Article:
Access to timely ambulance service is an essential part
of the emergency medical system. Yet ambulance access
varies widely with significant gaps across the country.
This chartbook analyzes 41 states in 2021-2022 and
identifies places and people that are more than 25
minutes from an ambulance station, also called an
- 4.5 million people lived in an ambulance desert (AD); 2.3 million (52%)
of them in rural counties.
- Four out of five counties (82%) had at least one AD.
- Rural counties were more likely to have ADs (84%)
than urban counties (77%).
- Areas with the highest share and number of people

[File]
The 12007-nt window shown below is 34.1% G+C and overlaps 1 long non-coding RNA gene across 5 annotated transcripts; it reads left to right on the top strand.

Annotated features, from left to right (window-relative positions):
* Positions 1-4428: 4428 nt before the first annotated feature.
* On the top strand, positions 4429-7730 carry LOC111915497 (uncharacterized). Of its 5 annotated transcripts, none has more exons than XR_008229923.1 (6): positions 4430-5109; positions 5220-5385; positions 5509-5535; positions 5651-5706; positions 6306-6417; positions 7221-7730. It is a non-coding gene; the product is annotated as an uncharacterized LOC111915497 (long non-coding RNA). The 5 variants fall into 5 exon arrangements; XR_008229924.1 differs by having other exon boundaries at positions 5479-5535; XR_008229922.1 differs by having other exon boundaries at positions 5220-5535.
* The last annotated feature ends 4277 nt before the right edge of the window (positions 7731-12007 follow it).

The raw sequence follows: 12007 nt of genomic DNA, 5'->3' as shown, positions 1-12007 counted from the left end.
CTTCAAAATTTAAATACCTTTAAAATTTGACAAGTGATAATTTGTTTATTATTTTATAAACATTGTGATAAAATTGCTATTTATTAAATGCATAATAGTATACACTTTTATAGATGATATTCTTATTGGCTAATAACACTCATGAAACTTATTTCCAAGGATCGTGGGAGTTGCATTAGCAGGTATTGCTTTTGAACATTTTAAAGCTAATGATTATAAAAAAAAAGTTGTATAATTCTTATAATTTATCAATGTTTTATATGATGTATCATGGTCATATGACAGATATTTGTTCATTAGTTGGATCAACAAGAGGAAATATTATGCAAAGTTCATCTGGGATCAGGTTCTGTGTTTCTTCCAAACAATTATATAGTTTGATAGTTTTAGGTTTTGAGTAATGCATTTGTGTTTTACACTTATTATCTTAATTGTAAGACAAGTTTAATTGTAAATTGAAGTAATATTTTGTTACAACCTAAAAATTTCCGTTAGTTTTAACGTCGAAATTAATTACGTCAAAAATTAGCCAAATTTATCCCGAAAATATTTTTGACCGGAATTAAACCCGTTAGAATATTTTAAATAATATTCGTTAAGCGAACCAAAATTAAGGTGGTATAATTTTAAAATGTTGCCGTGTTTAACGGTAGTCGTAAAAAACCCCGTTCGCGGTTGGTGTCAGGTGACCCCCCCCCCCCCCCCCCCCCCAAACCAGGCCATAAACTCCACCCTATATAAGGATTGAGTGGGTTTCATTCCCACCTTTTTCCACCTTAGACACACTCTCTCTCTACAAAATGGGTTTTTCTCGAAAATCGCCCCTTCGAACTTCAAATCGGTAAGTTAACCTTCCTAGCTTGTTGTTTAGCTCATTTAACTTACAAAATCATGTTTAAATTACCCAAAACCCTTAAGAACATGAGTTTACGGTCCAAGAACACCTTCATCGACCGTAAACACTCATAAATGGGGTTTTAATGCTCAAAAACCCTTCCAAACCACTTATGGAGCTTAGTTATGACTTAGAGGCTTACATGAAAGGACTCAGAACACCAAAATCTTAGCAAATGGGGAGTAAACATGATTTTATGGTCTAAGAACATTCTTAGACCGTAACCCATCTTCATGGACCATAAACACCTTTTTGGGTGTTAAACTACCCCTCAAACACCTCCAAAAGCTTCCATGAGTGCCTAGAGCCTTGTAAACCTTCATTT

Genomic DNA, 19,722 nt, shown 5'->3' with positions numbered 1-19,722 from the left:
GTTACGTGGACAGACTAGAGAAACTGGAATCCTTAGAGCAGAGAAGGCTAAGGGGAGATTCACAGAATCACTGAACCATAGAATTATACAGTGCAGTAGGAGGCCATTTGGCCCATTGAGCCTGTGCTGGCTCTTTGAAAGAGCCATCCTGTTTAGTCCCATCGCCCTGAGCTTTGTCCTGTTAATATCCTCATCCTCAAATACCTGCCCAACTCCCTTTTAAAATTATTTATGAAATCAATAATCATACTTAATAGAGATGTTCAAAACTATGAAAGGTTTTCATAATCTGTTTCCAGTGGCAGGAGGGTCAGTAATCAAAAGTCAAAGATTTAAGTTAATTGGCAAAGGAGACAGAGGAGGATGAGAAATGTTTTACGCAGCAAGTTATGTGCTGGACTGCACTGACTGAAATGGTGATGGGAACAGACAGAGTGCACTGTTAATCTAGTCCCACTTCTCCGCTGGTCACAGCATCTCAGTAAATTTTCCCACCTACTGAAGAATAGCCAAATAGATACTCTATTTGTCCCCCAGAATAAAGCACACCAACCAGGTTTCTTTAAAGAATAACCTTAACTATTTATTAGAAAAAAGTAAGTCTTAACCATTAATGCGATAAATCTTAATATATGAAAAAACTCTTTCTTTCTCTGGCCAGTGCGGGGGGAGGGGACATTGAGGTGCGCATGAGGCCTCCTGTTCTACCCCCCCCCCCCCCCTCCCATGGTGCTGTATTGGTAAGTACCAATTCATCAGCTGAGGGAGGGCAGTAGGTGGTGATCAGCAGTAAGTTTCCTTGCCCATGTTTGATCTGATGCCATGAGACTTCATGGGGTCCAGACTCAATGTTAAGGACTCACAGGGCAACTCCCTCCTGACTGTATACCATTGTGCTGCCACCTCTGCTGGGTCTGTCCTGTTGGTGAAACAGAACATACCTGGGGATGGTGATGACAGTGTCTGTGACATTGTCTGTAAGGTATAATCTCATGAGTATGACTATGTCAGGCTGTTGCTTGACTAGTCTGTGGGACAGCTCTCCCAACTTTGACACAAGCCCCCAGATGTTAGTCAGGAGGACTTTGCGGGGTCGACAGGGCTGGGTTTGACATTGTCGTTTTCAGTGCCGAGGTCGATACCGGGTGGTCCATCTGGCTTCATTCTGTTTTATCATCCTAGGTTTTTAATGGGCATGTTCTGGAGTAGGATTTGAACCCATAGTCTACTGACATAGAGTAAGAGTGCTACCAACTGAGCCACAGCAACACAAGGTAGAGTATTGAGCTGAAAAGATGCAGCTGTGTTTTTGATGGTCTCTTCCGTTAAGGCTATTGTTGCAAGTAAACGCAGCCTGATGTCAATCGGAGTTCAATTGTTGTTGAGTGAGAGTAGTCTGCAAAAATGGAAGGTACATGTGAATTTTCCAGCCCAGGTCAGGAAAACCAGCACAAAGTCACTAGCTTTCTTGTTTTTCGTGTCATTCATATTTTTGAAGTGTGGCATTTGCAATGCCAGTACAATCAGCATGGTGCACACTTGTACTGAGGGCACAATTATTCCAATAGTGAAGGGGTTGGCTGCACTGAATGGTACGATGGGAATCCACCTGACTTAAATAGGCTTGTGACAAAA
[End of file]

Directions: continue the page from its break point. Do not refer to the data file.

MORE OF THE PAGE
living in ADs include the Appalachian region in the
South; Western states with difficult mountainous terrain;
coastal areas across the U.S.; and the rural mountainous
areas of Maine, Vermont, Oregon, and Washington.
- Eight states had fewer than three ambulances covering
every 1,000 square miles of land area (the Western
states of Nevada, Wyoming, Montana, Utah, New Mexico, and
Idaho; and the Midwestern states of North Dakota and
This report presents data on ADs by state and county.
Included are maps of AD locations and health care
facility locations for every state with available data.
Nine states lack data on ambulance locations so the
results in this report are likely an undercount of the
people and places that are more than 25 minutes from an